Founded in 1990 by a group of Dominican immigrants, the Mirabal Sisters Center devotes itself to living up to the legacy of its namesake by fighting against injustice. The Mirabal Sisters, three Dominican heroines who protested Trujillo’s brutal dictatorship and were martyred for their cause, serve as a central inspiration as the organization works to serve its community, people of color and working class families in particular. The Center has led a series of initiatives over the years, such as youth programs that educate adolescents on substance abuse, a partnership with public schools to arrange for more after-school activities, and a cultural program with a focus on arts and crafts. In 2017, the organization has focused most of its efforts on a collaboration with the Urban Justice Center and tenant associations in order to support the rights of tenants. Pio Tejada, brother to Luis Tejada, the head the organization, explained to us that the increasing gentrification of the city - and Harlem especially - has resulted in numerous conflicts between landlords and tenants. “Landlords are trying to drive off and profit from tenants,” he said, citing examples of escalating rent prices in non-rent-controlled buildings and even sabotage to the facilities to force residents to pay additional maintenance fees. To help right the injustices being wrought against tenants, the Center holds open consulting hours every Tuesday and Thursday, during which anyone from the five boroughs are welcome to bring up their concerns and grievances. In return, the Center offers advice and connections to legal counsel or similar organizations that can aid tenants in the fight for fair treatment. The Center is Luis’ passion project, almost entirely self-funded, since it is a relatively small organization that has difficulty garnering significant support. “Work like this can only be done from the heart,” Pio insisted with pride, sharing how his brother, once a high school teacher and university professor, left academia to start the Center out of a genuine desire to help others. Much of their work involves educating the community on their rights as renters, since a common issue that Luis and Pio face is people’s lack of trust in the system. Many are resigned to mistreatment and do not believe that their circumstances can change for the better, so it is the Center’s job to encourage people to speak up.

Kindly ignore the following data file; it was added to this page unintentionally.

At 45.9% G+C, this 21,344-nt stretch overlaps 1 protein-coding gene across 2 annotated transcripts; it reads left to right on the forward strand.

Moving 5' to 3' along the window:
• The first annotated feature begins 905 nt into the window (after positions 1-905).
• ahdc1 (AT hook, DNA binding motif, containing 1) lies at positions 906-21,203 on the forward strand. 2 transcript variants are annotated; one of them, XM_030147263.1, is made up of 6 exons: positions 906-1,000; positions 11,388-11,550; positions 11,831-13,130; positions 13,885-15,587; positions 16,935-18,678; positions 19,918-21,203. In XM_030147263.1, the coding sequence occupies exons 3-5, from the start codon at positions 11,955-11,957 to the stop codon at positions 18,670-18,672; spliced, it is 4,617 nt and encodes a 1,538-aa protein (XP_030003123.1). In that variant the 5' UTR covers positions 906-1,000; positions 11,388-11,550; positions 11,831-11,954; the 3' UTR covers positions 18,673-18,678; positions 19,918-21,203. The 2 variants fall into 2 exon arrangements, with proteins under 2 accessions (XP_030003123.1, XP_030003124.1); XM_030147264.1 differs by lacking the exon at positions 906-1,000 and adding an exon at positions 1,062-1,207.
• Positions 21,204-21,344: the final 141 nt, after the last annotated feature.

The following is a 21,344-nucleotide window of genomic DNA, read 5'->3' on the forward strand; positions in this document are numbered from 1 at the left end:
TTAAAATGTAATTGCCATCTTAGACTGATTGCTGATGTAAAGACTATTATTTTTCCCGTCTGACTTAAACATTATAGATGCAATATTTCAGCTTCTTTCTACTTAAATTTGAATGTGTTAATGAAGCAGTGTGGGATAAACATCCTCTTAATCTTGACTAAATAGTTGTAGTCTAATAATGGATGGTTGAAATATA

Lost Gem

Seafarers International House

So much more than a hotel, Seafarers International House was founded in 1873 by the Augustana Lutheran Church as a mission to Swedish seafarers. Open to growth, this mission has evolved to include all manner of sojourners – of many nations and of many faiths. This 15th Street location operates as a guesthouse for seafarers and other travelers including refugees, asylum seekers, domestic violence victims, and displaced persons. Seafarers cares for these people in a variety of ways, offering social assistance, pastoral care, advocacy, and prayer. The foundation of this mission is a call to “hospitality to the transient,” and the team at Seafarers has appropriately expanded their definition of “transient” to include those who have fared more than the sea itself. As for those who are seafarers by occupation, the House has expanded their work beyond 15th Street. Now that shipping technologies allow ships to remain in port for mere hours, not days, the guesthouse is no longer the best place for seafarers to get the care they need. Instead, the House has implemented port missions, sending supplies and a chaplain to offer care and companionship to the port itself. Christopher V. Roehrer of the Seafarers International House team spoke passionately about providing resources to seafarers that allow them to connect with family back home – be that in the form of a cell phone or calling card, internet access, or a even a regional newspaper. Having emerged out of a desire to care for those who feel isolated, Seafarers International House has grown into a hub of hope, offering hospitality to all those feeling out of place.